Supporting our finding that CLECs may charge for tandem switching even when they use an ILEC's tandem switch, the FCC clarified that "[c]ompetitive LECs also have, and always had, the ability to charge for common transport when they provide it, including when they subtend an incumbent LEC tandem switch. Competitive LECs that impose such charges should calculate the rate in a manner that reasonably approximates the competing incumbent LEC rate." Id.

In the Cox Clarification Order,*fn14 the FCC reiterated its position that CLECs may charge the end-office switching rate when they originate or terminate calls to end-users, and the tandem switching rate when they pass calls between two other carriers, and that when a CLEC performs both functions, it may charge for both. Stip. Ex. 6. The FCC clarified that this decision is based on the "assumption that a Competitive LEC will permit an IXC to install direct trunking from the IXC's point of presence to the competitive LEC's end office, thereby bypassing any tandem function. So long as an IXC may elect to direct trunk to the competitive LEC end offices, and thereby avoid the tandem switching function and associated charges, there should be limited incentive for competitive LECs to route calls unnecessarily through multiple switches." Id.

PAETEC admits that it set the composite rate for SWASDC (which uses direct trunking) to equal the combined dollar values of the ILEC local switching and tandem switching elements' rates.*fn15 P.M.S.J. at 11. The FCC has clearly stated that the geographic area analysis does not apply to the direct trunking context and therefore PAETEC has been charging above the benchmark rate for its SWAS-DC access service.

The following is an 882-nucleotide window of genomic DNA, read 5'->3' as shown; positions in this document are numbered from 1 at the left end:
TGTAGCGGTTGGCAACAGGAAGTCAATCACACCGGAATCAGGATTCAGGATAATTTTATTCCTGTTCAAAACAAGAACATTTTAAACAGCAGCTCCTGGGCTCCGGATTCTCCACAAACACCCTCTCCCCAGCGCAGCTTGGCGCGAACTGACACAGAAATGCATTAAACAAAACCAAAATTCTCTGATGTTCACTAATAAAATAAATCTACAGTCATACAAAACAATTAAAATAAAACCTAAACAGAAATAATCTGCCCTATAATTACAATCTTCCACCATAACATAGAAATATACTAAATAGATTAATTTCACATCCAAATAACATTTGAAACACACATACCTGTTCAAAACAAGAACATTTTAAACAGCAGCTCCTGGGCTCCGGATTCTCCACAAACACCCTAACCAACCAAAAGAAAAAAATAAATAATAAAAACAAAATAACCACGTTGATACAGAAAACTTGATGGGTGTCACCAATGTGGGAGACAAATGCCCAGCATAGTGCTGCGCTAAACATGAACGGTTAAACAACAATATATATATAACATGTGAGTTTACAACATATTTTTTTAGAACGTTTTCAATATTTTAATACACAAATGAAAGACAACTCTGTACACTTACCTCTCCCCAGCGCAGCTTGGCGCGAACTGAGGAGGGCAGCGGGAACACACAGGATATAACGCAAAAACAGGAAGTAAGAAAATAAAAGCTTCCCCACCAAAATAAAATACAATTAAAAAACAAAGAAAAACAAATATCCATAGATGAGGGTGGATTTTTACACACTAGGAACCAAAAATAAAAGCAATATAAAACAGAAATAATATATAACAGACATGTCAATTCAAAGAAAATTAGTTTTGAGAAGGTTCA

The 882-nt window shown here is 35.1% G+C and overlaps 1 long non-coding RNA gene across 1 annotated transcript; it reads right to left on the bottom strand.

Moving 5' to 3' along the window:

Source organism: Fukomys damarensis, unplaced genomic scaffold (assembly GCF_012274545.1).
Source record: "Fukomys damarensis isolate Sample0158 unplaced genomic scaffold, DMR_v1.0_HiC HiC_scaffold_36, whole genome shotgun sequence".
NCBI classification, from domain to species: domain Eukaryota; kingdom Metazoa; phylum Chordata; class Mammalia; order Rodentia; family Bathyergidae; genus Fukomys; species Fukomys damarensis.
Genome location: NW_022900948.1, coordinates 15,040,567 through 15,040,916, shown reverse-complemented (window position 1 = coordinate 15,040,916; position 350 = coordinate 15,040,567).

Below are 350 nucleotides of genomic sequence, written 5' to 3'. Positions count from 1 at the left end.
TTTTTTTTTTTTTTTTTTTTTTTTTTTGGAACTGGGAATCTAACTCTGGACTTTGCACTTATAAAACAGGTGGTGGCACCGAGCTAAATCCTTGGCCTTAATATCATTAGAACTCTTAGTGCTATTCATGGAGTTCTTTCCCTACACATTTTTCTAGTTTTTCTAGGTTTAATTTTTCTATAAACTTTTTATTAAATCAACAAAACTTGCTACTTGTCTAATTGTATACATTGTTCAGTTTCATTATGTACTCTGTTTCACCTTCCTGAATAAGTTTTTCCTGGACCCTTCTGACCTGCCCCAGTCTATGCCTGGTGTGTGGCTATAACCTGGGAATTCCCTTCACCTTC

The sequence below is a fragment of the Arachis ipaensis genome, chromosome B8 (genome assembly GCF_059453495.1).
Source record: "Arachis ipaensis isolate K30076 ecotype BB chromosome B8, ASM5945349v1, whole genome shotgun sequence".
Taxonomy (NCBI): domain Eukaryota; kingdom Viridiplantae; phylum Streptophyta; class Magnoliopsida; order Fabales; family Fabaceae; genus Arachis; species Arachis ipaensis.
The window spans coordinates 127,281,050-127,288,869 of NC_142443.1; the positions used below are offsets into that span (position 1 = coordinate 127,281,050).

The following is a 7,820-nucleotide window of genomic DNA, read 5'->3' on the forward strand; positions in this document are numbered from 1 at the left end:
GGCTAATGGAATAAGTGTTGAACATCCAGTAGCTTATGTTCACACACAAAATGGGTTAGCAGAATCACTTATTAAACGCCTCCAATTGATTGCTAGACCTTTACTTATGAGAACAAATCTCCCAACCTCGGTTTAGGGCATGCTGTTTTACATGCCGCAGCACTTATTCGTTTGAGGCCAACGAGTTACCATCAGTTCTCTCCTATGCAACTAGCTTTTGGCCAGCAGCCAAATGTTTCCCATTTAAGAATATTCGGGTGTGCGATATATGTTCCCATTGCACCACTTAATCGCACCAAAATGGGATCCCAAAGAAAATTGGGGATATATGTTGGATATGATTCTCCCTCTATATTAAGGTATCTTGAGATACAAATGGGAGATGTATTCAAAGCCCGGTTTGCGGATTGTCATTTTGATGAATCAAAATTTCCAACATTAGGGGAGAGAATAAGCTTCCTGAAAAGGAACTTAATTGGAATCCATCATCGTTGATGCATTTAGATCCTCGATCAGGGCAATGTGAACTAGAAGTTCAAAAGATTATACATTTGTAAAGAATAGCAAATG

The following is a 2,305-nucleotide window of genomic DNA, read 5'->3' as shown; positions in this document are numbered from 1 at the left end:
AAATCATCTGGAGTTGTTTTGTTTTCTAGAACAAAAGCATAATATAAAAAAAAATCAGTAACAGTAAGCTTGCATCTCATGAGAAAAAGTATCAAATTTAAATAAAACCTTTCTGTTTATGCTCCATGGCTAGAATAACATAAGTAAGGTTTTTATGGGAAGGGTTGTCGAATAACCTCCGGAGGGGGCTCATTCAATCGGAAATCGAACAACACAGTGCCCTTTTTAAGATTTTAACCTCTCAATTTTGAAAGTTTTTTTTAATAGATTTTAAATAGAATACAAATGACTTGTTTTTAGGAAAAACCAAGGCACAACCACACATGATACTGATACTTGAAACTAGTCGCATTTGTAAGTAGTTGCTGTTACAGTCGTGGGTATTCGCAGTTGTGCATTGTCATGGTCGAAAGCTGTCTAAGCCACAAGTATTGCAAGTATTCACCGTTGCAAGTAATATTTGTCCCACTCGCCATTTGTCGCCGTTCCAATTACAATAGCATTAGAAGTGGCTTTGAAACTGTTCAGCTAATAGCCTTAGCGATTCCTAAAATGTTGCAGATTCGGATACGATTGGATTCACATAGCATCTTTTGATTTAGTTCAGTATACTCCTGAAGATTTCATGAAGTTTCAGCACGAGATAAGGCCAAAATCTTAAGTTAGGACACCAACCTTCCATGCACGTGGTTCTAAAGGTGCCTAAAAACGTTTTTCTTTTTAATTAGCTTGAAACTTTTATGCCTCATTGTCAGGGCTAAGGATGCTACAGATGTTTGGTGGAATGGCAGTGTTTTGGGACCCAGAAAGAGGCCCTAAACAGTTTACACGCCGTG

C. The 90-Day Dispute Resolution Provision

PAETEC claims that most of Verizon's claims fail because PAETEC's tariff contains a 90-day waiver provision in which any charge disputes must be submitted within 90 days of receiving the invoice. Verizon claims that PAETEC cannot assert this defense because of issue preclusion.

The issue of PAETEC's 90-day dispute resolution provision arose previously in the Eastern District of Virginia. In that case, MCI Worldcom Network Service, Inc. v. PAETEC Communications, Inc., No. 04-1479, 2005 WL 2145499, at *5 ( E.D. Va. Aug. 31, 2005), the court issued an order wherein it found that the 90-day dispute resolution provision in PAETEC's tariff could not preëmpt the federal statute of limitations in the context of a tariff because the terms of a tariff are not negotiated like the terms of a contract. If a term in the tariff could supersede the statute of limitations, it would mean that a carrier could "unilaterally void federally codified consumer protections simply by filing a tariff." MCI WorldCom Network Servs., Inc. V. PAETEC Communications, Inc., No. 04-1479, Slip. Op. at 2 (E.D. Va. Mar. 16, 2005)(order denying motion for partial summary judgment). The Fourth Circuit affirmed. MCI Worldcom Network Service, Inc. v. PAETEC Communications, Inc., 204 F. App'x 271, 272 (4th Cir. 2006).

Issue preclusion applies when "(1) the issue sought to be precluded [is] the same as that involved in the prior action; (2) that issue [was] actually litigated; (3) it [was] determined by a final and valid judgment; and (4) the determination [was] essential to the prior judgment." Peloro v. United States, 488 F.3d 163, 175 (3d Cir. 2007)(internal quotation marks omitted). We apply federal common law principles of issue preclusion because we are examining the issue preclusive effect of a prior federal court action. Id. at 175 n.11. Under the modern doctrine of non-mutual issue preclusion, a litigant may also be estopped from advancing a position that it has presented and lost in a prior proceeding against a different adversary. Id.